He said, on the rostrum, “I like to go up, not so much to go down. But even going down is good, because it is the push which helps us reach the top.”

I love that Poppet has commented on this, because to me it shows a deeper part of Stevie’s nature, and I’m glad she noticed!

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Review and Interview

Martin Livings, author of  ‘Carnies’ (one of a dozen or so books I’m saving for my journey home to Australia) has posted a review of ‘Slights’ at the ASif (Australian SpecFic In Focus) website.

It’s another thoughtful and honest review.

 

I also have an interview up at inTrouble. This is a print mag now online. It’s edited by Steve Proposch, who edited two early stories of mine (“A Positive” and “The Hanging People”) and whom I credit with helping me continue as a writer. He was so encouraging early on, believing in me right from the start.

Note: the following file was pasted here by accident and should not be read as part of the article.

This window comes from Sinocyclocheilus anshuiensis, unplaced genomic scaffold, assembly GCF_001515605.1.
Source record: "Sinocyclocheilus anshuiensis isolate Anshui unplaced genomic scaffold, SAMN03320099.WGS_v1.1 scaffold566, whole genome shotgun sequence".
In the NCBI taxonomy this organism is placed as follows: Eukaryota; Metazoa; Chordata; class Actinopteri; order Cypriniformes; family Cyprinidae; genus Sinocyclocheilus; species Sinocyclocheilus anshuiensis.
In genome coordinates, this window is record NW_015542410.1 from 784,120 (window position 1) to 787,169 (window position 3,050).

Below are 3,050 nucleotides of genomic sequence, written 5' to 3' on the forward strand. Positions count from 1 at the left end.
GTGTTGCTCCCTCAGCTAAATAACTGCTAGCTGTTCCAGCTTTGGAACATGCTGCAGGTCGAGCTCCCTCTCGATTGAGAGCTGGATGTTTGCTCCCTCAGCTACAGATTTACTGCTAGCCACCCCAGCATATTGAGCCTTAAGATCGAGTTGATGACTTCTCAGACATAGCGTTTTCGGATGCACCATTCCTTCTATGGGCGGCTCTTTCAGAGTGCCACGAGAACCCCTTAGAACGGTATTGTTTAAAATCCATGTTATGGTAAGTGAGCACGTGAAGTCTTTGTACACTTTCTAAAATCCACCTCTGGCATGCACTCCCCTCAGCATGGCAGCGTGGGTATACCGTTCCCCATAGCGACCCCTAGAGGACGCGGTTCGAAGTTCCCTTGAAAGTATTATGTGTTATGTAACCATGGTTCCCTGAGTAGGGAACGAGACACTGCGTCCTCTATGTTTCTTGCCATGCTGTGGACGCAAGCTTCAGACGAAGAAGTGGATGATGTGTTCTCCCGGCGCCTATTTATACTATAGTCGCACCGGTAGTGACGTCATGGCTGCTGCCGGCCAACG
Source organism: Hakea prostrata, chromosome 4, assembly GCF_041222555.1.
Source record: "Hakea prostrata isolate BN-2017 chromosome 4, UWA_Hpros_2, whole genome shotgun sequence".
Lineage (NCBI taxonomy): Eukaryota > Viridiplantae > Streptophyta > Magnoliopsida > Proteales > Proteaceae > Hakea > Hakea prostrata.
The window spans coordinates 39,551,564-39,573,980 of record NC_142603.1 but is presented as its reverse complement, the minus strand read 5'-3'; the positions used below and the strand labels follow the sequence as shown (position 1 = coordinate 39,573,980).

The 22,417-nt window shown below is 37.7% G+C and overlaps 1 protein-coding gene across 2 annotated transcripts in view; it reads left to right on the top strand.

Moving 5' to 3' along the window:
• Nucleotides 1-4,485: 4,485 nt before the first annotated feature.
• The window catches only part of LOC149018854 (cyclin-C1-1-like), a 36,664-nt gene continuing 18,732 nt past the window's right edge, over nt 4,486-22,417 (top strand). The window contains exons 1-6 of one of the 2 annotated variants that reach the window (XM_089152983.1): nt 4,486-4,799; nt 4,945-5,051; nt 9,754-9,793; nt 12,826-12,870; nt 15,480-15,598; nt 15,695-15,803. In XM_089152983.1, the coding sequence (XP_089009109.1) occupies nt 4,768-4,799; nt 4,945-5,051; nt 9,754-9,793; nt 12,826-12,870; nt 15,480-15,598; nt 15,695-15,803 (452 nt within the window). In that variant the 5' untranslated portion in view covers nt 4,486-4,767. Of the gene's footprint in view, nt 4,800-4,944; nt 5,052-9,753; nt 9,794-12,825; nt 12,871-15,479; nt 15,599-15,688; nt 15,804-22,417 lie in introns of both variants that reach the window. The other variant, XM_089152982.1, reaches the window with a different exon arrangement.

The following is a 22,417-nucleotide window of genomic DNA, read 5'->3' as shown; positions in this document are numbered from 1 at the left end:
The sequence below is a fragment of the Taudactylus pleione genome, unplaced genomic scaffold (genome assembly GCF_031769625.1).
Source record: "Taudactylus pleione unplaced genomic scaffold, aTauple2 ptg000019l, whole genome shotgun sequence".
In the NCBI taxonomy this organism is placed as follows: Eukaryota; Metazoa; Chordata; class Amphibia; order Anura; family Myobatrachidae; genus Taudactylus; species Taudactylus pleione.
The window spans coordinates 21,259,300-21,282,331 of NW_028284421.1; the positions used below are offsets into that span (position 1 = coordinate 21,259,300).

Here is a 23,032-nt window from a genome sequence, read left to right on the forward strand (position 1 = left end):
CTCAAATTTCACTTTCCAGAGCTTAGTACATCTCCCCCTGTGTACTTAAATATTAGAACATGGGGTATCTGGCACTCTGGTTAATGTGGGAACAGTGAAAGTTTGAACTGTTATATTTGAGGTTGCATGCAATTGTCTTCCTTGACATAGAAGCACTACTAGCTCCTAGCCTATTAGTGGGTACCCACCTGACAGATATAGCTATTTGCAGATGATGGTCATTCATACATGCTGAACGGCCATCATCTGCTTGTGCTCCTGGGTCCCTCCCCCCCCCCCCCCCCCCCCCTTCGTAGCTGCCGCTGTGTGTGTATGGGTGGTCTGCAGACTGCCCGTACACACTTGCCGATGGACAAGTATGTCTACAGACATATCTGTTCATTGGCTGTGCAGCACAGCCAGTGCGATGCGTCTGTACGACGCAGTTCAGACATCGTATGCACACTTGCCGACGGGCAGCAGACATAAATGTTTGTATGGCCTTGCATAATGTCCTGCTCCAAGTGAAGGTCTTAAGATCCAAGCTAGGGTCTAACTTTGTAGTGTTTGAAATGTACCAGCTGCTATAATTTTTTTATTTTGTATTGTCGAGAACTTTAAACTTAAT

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Halloween

Harry Markov at Temple Library Review has posted a spooky short interview series, asking horror writers about their early scares. I’m there talking about “The Shining”, but more about the night I first saw it.

 

Also, Richard Larson has posted a thoughtful review of “Slights” at Strange Horizons.

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Reviews

Colin Harvey, Angry Robot Author, whose novel “Winter Song” is out now, reviews Slights at his Suite 101 site. Colin liked the way I tell part of the story in marginalia in library books. I talk about the books I deface at my live journal, starting at this page.

Jeff Ritchie, over at ScaryMinds, is very complimentary about “Slights”. I like that he’s picked up on a couple of small details in the book; I love it when that stuff works!

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Reviews and an interview